About the artist

André Lavrillier was born on May 7, 1885 in Paris. His father was a steel engraver. Lavrillier was a student at the École des Beaux-Arts in Paris from 1905 to 1914, his mentors were Jules Chaplain, Frédéric de Vernon and Auguste Patey. In 1911 he received the Premier second Prix de Rome and in 1912 the Prix Stillman.In 1914 he won the Grand Prix de Rome. That... Read more

André Lavrillier was born on May 7, 1885 in Paris. His father was a steel engraver.

Lavrillier was a student at the École des Beaux-Arts in Paris from 1905 to 1914, his mentors were Jules Chaplain, Frédéric de Vernon and Auguste Patey.

In 1911 he received the Premier second Prix de Rome and in 1912 the Prix Stillman.
In 1914 he won the Grand Prix de Rome. That includes staying at Villa Medicis in Rome for a few years. In the meantime, WWI had also broken out and he was mobilized. He served in the French army from 1914-1918. First as a liaison officer with the 74th Infantry at Le Marne, close to Verdun under General Berthelot. He sees his talent as a draftsman and he is transferred to the Air Force as a photographer.
During his military service, he drew the portrait of Marshal Petain and Marshal Foch at their request. After the war, medals were made from these portraits in 1920.

After his years of service, he volunteered to join the Romanian front in 1919.
After the Peace of Romania, he is noticed by Queen Marie of Romania who gives him a position as professor at the Académie des Beaux-Arts in Lassy. During this period he made several portraits of the royal couple, and of other high-ranking people in Romania.

In 1921 he finally leaves for Villa de Medici where he creates his Leda and the swan. During the same period, he falls in love with the sculptress Margareta Cossaceanu who, on the recommendation of the Romanian queen, studies sculpture at the art academy in Rome. They marry each other and return to France.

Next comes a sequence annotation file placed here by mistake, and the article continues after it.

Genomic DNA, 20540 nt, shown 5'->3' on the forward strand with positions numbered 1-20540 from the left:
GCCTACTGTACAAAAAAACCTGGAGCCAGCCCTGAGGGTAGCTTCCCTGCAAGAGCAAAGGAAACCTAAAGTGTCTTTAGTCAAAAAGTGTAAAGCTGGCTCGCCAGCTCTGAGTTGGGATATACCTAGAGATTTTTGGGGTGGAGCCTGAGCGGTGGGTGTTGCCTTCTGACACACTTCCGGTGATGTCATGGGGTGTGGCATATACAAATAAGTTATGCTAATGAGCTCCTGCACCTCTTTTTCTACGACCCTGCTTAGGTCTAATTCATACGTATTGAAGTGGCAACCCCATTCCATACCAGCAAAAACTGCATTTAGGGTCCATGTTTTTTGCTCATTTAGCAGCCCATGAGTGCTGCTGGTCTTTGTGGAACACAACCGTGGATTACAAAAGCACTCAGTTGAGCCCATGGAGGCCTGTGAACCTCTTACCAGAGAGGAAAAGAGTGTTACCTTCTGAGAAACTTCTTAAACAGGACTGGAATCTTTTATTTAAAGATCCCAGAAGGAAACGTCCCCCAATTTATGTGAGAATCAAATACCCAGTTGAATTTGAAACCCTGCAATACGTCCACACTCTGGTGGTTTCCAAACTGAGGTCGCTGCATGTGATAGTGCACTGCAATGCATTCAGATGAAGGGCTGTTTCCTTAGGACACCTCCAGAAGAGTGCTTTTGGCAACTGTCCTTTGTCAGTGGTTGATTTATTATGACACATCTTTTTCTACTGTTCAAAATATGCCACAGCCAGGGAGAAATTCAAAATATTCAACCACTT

During his lifetime André Lavrillier made many portraits, mostly of people of some notoriety, writers, physicians, and high-ranking dignitaries.

In 1931 he is invited by the Royal Mint in London to design a coin. In France, for example, he created the 5 franc coin that was used between 1933 and 1966. In 1950, at the invitation of the Peace Committee (Le Comité de la Paix), he converted Picasso's dove of peace into a special coin for Stockholm.

Together with his wife, he realized the Asian and Romanian Pavilion in 1935, intended for the 1937 World's Fair.

In addition to being a performing artist, he was also a member of the jury for the Concours de Rome, the 1937 World Exhibition and the l'École des Beaux-Arts in Paris.

He passed away in 1953. He and Margareta had 3 children together, all three of them followed in their parents' footsteps as photographer and painter.

His work can be found in various museums, including the Royal Mint in London, Musée d'Orsay, Museum Bucharest, Museum Medals Stockholm, Brussels and Bucharest, Cabinet des Médailles and the National Library of France.

 

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